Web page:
By Jerrilynn Eby
Gold was discovered in Stafford during the eighteenth century. In 1787 Thomas Jefferson wrote in his Notes on Virginia, “I know a single instance of gold found in this state. It was interspersed in small specks through a lump of ore, of about four pounds in weight, which yielded seventeen pennyweights [1/20 ounce] of gold, of extraordinary ductility.” This gold was found in Stafford about four miles below Fredericksburg on the north side of the Rappahannock.
“Gold fever” struck the area around 1829. From then until 1900 gold was mined at several locations in the county. Hopeful gold-seekers ranged through Stafford, Orange, Culpeper, Fluvanna, Goochland, and Louisa Counties following the Rappahannock, Rapidan, and their tributaries. This gold belt extended from the Potomac to the James Rivers and was part of a larger deposit which extended through the Carolinas and into Georgia.
Panning was the most frequently used method of separating the precious metal from creek or river deposits. This method was later used by California prospectors. While primitive, panning in Stafford was successful enough to encourage other more elaborate methods of mining.
In Stafford, most of the gold mines were in the vicinity of present-day U.S. Route 17. Gold and graphite are present in the rock outcroppings of the Rappahannock River. Those deposits follow the river bed into Fauquier County. There were other gold mines in this part of the county, including Prospect Mine, Three Sisters Mine, New Hope, Monroe Mine, King Mine, Rattlesnake Mine, Horsepen Run Mine, Eliot Farm, and Wise Farm.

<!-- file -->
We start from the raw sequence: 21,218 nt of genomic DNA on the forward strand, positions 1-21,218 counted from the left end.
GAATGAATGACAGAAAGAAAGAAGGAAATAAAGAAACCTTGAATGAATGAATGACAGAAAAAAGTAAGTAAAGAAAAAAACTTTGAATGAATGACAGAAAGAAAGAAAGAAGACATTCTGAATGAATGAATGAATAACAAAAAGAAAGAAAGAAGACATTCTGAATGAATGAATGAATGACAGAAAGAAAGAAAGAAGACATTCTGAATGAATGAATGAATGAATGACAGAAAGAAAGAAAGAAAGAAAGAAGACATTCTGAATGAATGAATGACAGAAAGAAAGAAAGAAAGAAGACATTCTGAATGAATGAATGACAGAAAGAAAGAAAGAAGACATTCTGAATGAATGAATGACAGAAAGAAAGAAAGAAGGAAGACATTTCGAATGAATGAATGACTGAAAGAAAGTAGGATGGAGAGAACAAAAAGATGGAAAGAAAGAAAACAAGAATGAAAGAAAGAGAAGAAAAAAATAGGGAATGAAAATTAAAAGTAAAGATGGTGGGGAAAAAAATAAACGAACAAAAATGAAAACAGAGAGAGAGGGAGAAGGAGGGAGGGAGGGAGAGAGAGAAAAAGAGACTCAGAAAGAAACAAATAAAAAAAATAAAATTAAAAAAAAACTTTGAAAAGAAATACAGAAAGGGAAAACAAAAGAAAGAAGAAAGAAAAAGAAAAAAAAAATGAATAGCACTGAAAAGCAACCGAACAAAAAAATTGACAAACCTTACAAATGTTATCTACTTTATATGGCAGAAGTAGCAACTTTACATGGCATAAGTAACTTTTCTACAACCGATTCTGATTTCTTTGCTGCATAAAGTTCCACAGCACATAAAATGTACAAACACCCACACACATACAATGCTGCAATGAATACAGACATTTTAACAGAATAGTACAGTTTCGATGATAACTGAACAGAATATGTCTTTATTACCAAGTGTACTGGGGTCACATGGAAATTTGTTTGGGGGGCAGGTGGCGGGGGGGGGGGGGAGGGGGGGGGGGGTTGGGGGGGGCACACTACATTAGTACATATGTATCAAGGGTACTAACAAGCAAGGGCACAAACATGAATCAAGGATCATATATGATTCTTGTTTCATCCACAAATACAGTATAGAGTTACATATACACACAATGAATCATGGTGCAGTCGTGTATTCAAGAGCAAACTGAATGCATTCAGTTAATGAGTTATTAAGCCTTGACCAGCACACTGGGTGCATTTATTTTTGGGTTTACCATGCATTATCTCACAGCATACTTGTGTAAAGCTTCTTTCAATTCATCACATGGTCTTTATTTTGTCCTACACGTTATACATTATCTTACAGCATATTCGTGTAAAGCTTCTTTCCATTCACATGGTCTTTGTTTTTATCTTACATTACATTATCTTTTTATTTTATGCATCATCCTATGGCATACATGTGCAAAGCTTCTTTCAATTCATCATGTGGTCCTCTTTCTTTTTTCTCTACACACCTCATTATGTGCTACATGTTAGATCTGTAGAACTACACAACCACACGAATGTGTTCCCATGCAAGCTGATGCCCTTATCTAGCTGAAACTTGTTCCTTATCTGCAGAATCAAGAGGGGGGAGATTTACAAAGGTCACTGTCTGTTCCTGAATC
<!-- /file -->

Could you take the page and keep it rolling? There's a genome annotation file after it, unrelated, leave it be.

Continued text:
The old Eagle Mine near the Fauquier County line had its own stamping mill. The Eagle, like most local gold mines, was a shaft mine. Ore was dug from the hole and crushed. The gold was extracted from the rock and stamped into usable lumps. The machinery used at the Eagle operation was expensive, indicating the presence of high-quality ore. Unfortunately, shaft mines had a tendency to fill up with water. The pumping equipment didn’t work well, which made the extraction of ore unprofitable after the discovery of gold in California. Panning for small quantities of gold, however, continues today. The area known as Gold Vein was named because of mining operations there. Even after the Civil War, when the land had become poor from overwork and much of the population had moved west to Kentucky, land around the mines brought prices almost as high as today.
This writing originally appeared in They Called Stafford Home: The Development of Stafford County, Virginia, from 1600 until 1865, by Jerrilynn Eby, on pages 302-304, and appears here with the author’s permission